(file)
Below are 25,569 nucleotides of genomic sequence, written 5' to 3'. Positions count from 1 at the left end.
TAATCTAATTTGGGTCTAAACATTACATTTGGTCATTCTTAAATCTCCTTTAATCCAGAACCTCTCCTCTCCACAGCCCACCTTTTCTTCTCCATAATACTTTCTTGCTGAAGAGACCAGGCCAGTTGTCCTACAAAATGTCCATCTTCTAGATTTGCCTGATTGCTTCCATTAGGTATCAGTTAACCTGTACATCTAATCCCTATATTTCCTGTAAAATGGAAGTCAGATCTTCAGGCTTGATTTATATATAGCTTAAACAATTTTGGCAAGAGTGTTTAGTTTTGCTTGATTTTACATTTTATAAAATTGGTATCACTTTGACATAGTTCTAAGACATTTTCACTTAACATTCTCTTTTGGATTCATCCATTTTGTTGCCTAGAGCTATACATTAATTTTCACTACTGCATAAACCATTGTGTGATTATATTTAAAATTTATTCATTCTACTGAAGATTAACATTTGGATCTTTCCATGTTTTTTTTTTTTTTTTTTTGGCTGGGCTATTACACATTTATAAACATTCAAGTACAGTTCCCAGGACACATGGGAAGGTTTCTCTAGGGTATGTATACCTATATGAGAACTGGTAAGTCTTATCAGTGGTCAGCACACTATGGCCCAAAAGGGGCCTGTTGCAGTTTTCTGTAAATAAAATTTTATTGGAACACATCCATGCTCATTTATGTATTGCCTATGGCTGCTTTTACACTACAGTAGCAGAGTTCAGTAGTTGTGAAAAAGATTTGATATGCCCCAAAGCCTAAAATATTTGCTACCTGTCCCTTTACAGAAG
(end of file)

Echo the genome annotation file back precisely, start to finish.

Below are 25,569 nucleotides of genomic sequence, written 5' to 3'. Positions count from 1 at the left end.
TAATCTAATTTGGGTCTAAACATTACATTTGGTCATTCTTAAATCTCCTTTAATCCAGAACCTCTCCTCTCCACAGCCCACCTTTTCTTCTCCATAATACTTTCTTGCTGAAGAGACCAGGCCAGTTGTCCTACAAAATGTCCATCTTCTAGATTTGCCTGATTGCTTCCATTAGGTATCAGTTAACCTGTACATCTAATCCCTATATTTCCTGTAAAATGGAAGTCAGATCTTCAGGCTTGATTTATATATAGCTTAAACAATTTTGGCAAGAGTGTTTAGTTTTGCTTGATTTTACATTTTATAAAATTGGTATCACTTTGACATAGTTCTAAGACATTTTCACTTAACATTCTCTTTTGGATTCATCCATTTTGTTGCCTAGAGCTATACATTAATTTTCACTACTGCATAAACCATTGTGTGATTATATTTAAAATTTATTCATTCTACTGAAGATTAACATTTGGATCTTTCCATGTTTTTTTTTTTTTTTTTTTGGCTGGGCTATTACACATTTATAAACATTCAAGTACAGTTCCCAGGACACATGGGAAGGTTTCTCTAGGGTATGTATACCTATATGAGAACTGGTAAGTCTTATCAGTGGTCAGCACACTATGGCCCAAAAGGGGCCTGTTGCAGTTTTCTGTAAATAAAATTTTATTGGAACACATCCATGCTCATTTATGTATTGCCTATGGCTGCTTTTACACTACAGTAGCAGAGTTCAGTAGTTGTGAAAAAGATTTGATATGCCCCAAAGCCTAAAATATTTGCTACCTGTCCCTTTACAGAAG